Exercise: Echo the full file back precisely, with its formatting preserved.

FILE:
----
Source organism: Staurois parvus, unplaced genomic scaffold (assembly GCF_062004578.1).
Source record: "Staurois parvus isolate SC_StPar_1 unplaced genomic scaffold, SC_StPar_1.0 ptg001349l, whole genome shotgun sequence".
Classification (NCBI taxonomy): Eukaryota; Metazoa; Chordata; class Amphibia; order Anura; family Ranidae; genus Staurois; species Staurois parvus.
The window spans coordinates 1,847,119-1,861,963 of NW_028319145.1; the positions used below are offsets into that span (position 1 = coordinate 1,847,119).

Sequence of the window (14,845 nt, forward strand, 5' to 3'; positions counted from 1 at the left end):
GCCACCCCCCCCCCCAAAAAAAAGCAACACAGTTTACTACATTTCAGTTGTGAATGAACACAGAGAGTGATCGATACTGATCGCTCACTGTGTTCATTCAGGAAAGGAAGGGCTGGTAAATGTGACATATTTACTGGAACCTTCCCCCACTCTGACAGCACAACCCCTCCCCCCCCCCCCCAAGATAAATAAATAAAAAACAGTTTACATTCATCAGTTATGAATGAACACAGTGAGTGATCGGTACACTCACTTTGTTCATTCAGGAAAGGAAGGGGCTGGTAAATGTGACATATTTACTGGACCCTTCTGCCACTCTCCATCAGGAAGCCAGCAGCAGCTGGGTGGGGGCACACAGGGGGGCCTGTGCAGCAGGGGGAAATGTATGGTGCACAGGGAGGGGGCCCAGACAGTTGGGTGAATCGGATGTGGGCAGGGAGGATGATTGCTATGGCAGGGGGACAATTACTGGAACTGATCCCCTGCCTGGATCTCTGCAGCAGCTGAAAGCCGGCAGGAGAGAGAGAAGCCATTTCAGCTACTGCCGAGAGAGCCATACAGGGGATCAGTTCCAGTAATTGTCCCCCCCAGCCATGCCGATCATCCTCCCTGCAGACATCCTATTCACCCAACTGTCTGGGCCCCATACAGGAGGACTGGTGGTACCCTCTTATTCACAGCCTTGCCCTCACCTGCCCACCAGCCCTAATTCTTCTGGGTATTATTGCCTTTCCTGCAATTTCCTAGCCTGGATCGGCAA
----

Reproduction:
Source organism: Staurois parvus, unplaced genomic scaffold (assembly GCF_062004578.1).
Source record: "Staurois parvus isolate SC_StPar_1 unplaced genomic scaffold, SC_StPar_1.0 ptg001349l, whole genome shotgun sequence".
Classification (NCBI taxonomy): Eukaryota; Metazoa; Chordata; class Amphibia; order Anura; family Ranidae; genus Staurois; species Staurois parvus.
The window spans coordinates 1,847,119-1,861,963 of NW_028319145.1; the positions used below are offsets into that span (position 1 = coordinate 1,847,119).

Sequence of the window (14,845 nt, forward strand, 5' to 3'; positions counted from 1 at the left end):
GCCACCCCCCCCCCCAAAAAAAAGCAACACAGTTTACTACATTTCAGTTGTGAATGAACACAGAGAGTGATCGATACTGATCGCTCACTGTGTTCATTCAGGAAAGGAAGGGCTGGTAAATGTGACATATTTACTGGAACCTTCCCCCACTCTGACAGCACAACCCCTCCCCCCCCCCCCCAAGATAAATAAATAAAAAACAGTTTACATTCATCAGTTATGAATGAACACAGTGAGTGATCGGTACACTCACTTTGTTCATTCAGGAAAGGAAGGGGCTGGTAAATGTGACATATTTACTGGACCCTTCTGCCACTCTCCATCAGGAAGCCAGCAGCAGCTGGGTGGGGGCACACAGGGGGGCCTGTGCAGCAGGGGGAAATGTATGGTGCACAGGGAGGGGGCCCAGACAGTTGGGTGAATCGGATGTGGGCAGGGAGGATGATTGCTATGGCAGGGGGACAATTACTGGAACTGATCCCCTGCCTGGATCTCTGCAGCAGCTGAAAGCCGGCAGGAGAGAGAGAAGCCATTTCAGCTACTGCCGAGAGAGCCATACAGGGGATCAGTTCCAGTAATTGTCCCCCCCAGCCATGCCGATCATCCTCCCTGCAGACATCCTATTCACCCAACTGTCTGGGCCCCATACAGGAGGACTGGTGGTACCCTCTTATTCACAGCCTTGCCCTCACCTGCCCACCAGCCCTAATTCTTCTGGGTATTATTGCCTTTCCTGCAATTTCCTAGCCTGGATCGGCAA